Info theory

 

Theory and assumptions have both methodological and real-world consequences: what are normally called “core assumptions” or “presuppositions” are expressed in a set of guiding metaphors, terms, and networks of discourse that act as models–whole modeling systems–through which longer arguments, positions, and ideologies can be articulated. For our work, a “method” is formed by the kinds of questions one can ask through the kind of discourse used, and the resulting work that counts as recognizable “output” from an application of the model. As we will see, theories get deployed heuristically–used as discovery procedures–which is largely what a “method” is in many fields.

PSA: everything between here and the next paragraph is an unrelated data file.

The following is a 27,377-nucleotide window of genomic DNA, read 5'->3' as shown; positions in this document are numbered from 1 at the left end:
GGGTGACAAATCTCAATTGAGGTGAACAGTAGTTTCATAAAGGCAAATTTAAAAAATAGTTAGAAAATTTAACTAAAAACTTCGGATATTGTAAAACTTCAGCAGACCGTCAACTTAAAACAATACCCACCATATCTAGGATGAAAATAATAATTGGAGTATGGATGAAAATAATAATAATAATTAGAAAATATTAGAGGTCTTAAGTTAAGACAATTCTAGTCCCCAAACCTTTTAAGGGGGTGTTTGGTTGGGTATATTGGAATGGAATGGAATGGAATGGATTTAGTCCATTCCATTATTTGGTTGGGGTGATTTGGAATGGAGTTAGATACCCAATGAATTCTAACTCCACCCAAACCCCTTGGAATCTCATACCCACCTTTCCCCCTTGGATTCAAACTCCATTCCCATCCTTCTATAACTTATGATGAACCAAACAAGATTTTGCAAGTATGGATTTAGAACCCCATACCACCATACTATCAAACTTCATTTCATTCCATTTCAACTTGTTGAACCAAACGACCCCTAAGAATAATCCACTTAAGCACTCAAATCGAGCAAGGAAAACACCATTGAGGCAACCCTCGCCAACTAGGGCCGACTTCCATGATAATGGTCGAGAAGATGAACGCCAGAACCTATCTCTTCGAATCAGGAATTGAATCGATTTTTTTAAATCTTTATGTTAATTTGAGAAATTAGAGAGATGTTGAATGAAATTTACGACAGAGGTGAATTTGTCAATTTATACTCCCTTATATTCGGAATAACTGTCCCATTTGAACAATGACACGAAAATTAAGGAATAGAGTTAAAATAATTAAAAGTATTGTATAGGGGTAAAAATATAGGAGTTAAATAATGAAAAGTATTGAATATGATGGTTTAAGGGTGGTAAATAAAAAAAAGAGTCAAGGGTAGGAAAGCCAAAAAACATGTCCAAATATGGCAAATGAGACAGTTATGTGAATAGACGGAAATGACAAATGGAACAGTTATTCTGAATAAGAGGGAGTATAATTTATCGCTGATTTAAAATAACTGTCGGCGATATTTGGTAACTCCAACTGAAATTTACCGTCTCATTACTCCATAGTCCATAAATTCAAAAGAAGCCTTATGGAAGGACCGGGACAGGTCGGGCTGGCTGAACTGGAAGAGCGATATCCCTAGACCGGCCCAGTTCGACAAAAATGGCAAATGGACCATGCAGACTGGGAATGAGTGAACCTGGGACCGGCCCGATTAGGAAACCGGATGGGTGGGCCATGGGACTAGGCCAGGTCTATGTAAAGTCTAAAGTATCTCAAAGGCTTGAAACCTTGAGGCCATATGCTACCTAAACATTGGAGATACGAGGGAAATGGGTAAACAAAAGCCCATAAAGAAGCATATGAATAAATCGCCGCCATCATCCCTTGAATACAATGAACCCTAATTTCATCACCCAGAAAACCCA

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About Martin Irvine

Martin Irvine is a professor at Georgetown University and the Founding Director of Georgetown's graduate program in Communication, Culture & Technology. He is interested in a wide range of interdisciplinary topics, including media theory, semiotics, cognitive science approaches to language and symbolic culture, computation and the Internet/Web, philosophy and intellectual history, art theory, contemporary music, vintage guitars, and all things post-postmodern.

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